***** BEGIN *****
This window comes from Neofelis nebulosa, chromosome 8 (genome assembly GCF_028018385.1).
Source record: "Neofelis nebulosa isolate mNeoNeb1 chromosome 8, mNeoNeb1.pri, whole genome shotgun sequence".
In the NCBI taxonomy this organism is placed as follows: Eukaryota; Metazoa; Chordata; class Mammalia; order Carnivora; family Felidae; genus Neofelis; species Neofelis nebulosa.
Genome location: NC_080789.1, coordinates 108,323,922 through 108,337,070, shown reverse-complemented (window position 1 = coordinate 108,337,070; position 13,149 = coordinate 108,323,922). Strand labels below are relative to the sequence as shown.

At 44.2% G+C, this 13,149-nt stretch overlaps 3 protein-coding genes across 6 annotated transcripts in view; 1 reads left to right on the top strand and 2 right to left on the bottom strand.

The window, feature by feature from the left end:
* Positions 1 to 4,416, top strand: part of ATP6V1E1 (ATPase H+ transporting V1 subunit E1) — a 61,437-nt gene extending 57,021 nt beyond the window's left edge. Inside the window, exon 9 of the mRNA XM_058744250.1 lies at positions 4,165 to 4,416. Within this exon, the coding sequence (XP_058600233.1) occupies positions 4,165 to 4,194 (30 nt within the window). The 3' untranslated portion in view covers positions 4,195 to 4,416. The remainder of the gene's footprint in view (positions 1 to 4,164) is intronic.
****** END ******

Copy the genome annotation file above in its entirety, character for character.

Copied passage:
This window comes from Neofelis nebulosa, chromosome 8 (genome assembly GCF_028018385.1).
Source record: "Neofelis nebulosa isolate mNeoNeb1 chromosome 8, mNeoNeb1.pri, whole genome shotgun sequence".
In the NCBI taxonomy this organism is placed as follows: Eukaryota; Metazoa; Chordata; class Mammalia; order Carnivora; family Felidae; genus Neofelis; species Neofelis nebulosa.
Genome location: NC_080789.1, coordinates 108,323,922 through 108,337,070, shown reverse-complemented (window position 1 = coordinate 108,337,070; position 13,149 = coordinate 108,323,922). Strand labels below are relative to the sequence as shown.

At 44.2% G+C, this 13,149-nt stretch overlaps 3 protein-coding genes across 6 annotated transcripts in view; 1 reads left to right on the top strand and 2 right to left on the bottom strand.

The window, feature by feature from the left end:
* Positions 1 to 4,416, top strand: part of ATP6V1E1 (ATPase H+ transporting V1 subunit E1) — a 61,437-nt gene extending 57,021 nt beyond the window's left edge. Inside the window, exon 9 of the mRNA XM_058744250.1 lies at positions 4,165 to 4,416. Within this exon, the coding sequence (XP_058600233.1) occupies positions 4,165 to 4,194 (30 nt within the window). The 3' untranslated portion in view covers positions 4,195 to 4,416. The remainder of the gene's footprint in view (positions 1 to 4,164) is intronic.